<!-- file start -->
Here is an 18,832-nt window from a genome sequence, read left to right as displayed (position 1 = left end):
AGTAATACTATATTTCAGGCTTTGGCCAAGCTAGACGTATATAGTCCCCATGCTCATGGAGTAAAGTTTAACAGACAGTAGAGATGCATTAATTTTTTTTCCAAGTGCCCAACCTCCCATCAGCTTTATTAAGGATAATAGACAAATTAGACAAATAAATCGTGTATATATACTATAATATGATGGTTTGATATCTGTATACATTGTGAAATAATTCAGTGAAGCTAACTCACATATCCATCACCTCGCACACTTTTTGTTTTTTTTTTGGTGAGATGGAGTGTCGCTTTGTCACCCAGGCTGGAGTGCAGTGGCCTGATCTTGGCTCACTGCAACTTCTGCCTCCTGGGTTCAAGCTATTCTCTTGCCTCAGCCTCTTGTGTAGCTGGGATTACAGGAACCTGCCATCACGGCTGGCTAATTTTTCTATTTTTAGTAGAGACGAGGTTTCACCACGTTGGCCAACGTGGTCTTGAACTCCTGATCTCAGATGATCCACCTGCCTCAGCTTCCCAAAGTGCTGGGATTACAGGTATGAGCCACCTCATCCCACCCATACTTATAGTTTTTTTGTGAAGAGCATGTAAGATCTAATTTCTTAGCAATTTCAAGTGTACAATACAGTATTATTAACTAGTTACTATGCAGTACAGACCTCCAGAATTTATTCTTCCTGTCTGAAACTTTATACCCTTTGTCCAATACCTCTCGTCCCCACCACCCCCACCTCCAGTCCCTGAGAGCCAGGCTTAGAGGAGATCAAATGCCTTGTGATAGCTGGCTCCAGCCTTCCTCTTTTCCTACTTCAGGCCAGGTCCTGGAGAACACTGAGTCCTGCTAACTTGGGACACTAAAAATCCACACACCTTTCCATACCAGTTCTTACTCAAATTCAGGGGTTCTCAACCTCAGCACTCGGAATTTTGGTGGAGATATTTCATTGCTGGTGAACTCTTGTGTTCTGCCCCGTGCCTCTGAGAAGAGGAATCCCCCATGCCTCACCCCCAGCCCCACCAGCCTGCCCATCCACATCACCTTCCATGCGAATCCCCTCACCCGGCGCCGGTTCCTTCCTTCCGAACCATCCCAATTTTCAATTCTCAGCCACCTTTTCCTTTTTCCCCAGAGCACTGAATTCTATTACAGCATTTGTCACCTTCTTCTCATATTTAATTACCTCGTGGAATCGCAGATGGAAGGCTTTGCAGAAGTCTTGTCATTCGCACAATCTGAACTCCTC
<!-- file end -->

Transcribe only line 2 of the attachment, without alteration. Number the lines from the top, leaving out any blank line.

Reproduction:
AGTAATACTATATTTCAGGCTTTGGCCAAGCTAGACGTATATAGTCCCCATGCTCATGGAGTAAAGTTTAACAGACAGTAGAGATGCATTAATTTTTTTTCCAAGTGCCCAACCTCCCATCAGCTTTATTAAGGATAATAGACAAATTAGACAAATAAATCGTGTATATATACTATAATATGATGGTTTGATATCTGTATACATTGTGAAATAATTCAGTGAAGCTAACTCACATATCCATCACCTCGCACACTTTTTGTTTTTTTTTTGGTGAGATGGAGTGTCGCTTTGTCACCCAGGCTGGAGTGCAGTGGCCTGATCTTGGCTCACTGCAACTTCTGCCTCCTGGGTTCAAGCTATTCTCTTGCCTCAGCCTCTTGTGTAGCTGGGATTACAGGAACCTGCCATCACGGCTGGCTAATTTTTCTATTTTTAGTAGAGACGAGGTTTCACCACGTTGGCCAACGTGGTCTTGAACTCCTGATCTCAGATGATCCACCTGCCTCAGCTTCCCAAAGTGCTGGGATTACAGGTATGAGCCACCTCATCCCACCCATACTTATAGTTTTTTTGTGAAGAGCATGTAAGATCTAATTTCTTAGCAATTTCAAGTGTACAATACAGTATTATTAACTAGTTACTATGCAGTACAGACCTCCAGAATTTATTCTTCCTGTCTGAAACTTTATACCCTTTGTCCAATACCTCTCGTCCCCACCACCCCCACCTCCAGTCCCTGAGAGCCAGGCTTAGAGGAGATCAAATGCCTTGTGATAGCTGGCTCCAGCCTTCCTCTTTTCCTACTTCAGGCCAGGTCCTGGAGAACACTGAGTCCTGCTAACTTGGGACACTAAAAATCCACACACCTTTCCATACCAGTTCTTACTCAAATTCAGGGGTTCTCAACCTCAGCACTCGGAATTTTGGTGGAGATATTTCATTGCTGGTGAACTCTTGTGTTCTGCCCCGTGCCTCTGAGAAGAGGAATCCCCCATGCCTCACCCCCAGCCCCACCAGCCTGCCCATCCACATCACCTTCCATGCGAATCCCCTCACCCGGCGCCGGTTCCTTCCTTCCGAACCATCCCAATTTTCAATTCTCAGCCACCTTTTCCTTTTTCCCCAGAGCACTGAATTCTATTACAGCATTTGTCACCTTCTTCTCATATTTAATTACCTCGTGGAATCGCAGATGGAAGGCTTTGCAGAAGTCTTGTCATTCGCACAATCTGAACTCCTC